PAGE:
Mexico City is a place that I think everyone should visit at least once in their lifetime, it has big city energy but also small-town charm, European-looking neighborhoods, the most museums in the world, amazing traditional cuisine, a booming craft cocktail scene, the list goes on and on, the only real problem is, where does one start?
If you are wondering what are the top things to do in Mexico City as a first-time visitor, this post will give you the bones for your trip to the capital.
What To Do in Mexico City as A First-Time Visitor
Historic Center of Mexico City
The Mexican capital extends far and wide, so the best place to start your adventure is definitely at the heart of it all, the Historic Center of Mexico City.
The Historic Center of Mexico City is a great place to wander around to get a better understanding of the country and its history, in this area of the city you will come across ruins from the Aztec empire as well as the Colonial architecture that came after.
My favorite thing about the historic center of Mexico City is that it is as eclectic as the city itself, it has high-end hotels and elegant restaurants, but also lots of street vendors, taco stands, and street performers, the Gothic Metropolitan Cathedral sitting next to the ruins of the Aztec Empire.
Visiting the Historic Center of Mexico City is a non-negotiable if you are looking for the best things to do in Mexico City as a first-time visitor.
While walking through the Historic Center of Mexico City you will inevitably end up at El Zócalo, also known as Plaza de la Constitución, Mexico City’s main square and also the biggest one in all of Latin America.
Before the Spanish conquest, this place operated as the main ceremonial site for the Aztecs, nowadays it is used as a cultural and political stage for all kinds of events throughout the year. It is also the main square where the Mexican people gather, whether it is to celebrate or protest something.
If you would like to enjoy this view of El Zócalo square make sure to check out our post on how to do the Historic Center of Mexico City like a local.
Mexico City’s Metropolitan Cathedral
Right by El Zócalo you will find the imposing Metropolitan Cathedral, the oldest and largest Roman Catholic cathedral in Latin America.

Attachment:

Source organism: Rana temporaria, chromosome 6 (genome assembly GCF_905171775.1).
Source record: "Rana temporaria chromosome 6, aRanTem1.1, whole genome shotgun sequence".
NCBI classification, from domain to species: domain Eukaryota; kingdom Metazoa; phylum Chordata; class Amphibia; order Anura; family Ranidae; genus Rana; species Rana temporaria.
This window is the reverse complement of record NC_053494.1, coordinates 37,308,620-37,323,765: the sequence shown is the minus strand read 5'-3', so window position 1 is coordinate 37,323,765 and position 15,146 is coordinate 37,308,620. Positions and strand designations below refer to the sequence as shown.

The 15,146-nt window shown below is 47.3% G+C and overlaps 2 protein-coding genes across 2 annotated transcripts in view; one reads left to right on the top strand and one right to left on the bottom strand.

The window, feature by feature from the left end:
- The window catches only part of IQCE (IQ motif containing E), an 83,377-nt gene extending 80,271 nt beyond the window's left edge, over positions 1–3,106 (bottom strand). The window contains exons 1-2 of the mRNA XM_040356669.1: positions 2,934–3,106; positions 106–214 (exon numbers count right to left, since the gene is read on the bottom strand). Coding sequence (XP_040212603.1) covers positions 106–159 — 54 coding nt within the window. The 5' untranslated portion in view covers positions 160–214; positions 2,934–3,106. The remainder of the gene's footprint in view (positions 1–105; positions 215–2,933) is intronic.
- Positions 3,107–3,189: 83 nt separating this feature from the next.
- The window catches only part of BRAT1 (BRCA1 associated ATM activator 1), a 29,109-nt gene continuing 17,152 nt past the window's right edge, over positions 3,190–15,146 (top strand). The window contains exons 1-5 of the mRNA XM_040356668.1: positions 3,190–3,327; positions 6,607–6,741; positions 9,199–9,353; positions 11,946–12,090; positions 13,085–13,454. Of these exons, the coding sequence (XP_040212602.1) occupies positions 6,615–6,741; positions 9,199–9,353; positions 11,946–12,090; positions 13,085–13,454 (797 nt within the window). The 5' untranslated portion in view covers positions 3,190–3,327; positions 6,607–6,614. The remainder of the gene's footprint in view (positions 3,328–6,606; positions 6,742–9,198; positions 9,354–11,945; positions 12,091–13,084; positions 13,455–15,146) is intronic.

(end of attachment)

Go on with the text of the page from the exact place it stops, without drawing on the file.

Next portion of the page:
The Cathedral was built on top of an old sacred Aztec area, right next to the Aztec Templo Mayor, to make a point of the Spanish power over the natives and their enforcement of the Catholic religion.
The construction of this emblematic building started in 1573 and expanded over a period of 250 years, which is why the architecture is so influenced by so many different styles, such as Gothic, Neoclassical, and Baroque.
This impressive structure should be at the top of your list of things to do in Mexico City as a first-time visitor.
Ruins of Templo Mayor
As mentioned above, right next to the Metropolitan Cathedral you will find the ruins of Templo Mayor, the most important sacred building of the Aztec civilization, and a now protected archaeological site.
Templo Mayor used to consist of two temples, one dedicated to Tlaloc, the god of rain, and one to Huitzilopochtli, the god of war, and it used to stand at 42m tall, but nowadays is all closer to ground level, where you can only see some of the steps and decorations that laid at the feet of the temple.
As mentioned before, the Historic Center of Mexico City is a place of contrasts, and for me, this is one of the loudest ones, being able to see the physical history of the two civilizations that make up the modern identity of my country, the Aztec sacred temple on one side and the Roman Catholic Cathedral on the other one. It’s a very loaded sight.
Palacio de Bellas Artes
Also in the beating heart of Mexico City, you will find the beautiful Palacio de Bellas Artes, the palace of fine arts, Mexico’s home for all things art and culture, as well as the Alameda Central, a lush city park with street vendors, and a night market.
Seeing the structure of Palacio de Bellas Artes is one of the top things to do in Mexico City as a first-time visitor, and if you want to further immerse yourself in the culture you can check Mexico City’s Palace of Fine Arts event schedule here.
Angel de la Independencia
Angel de la Independencia, or the Independence Angel, is one of Mexico City’s most iconic monuments, which is why stopping by it is one of the top things to do in Mexico City as a first-time visitor.
It was inaugurated in 1910 to commemorate 100 years since the beginning of the country’s Independence war from Spain. As the name suggests, the main feature of the monument is an angel at the top of a tower that stands at 94m tall.
Nowadays El Angel remains a relevant part of modern Mexican culture since it has become a key meeting point for the country to celebrate or mourn national, cultural, political, and sporting events.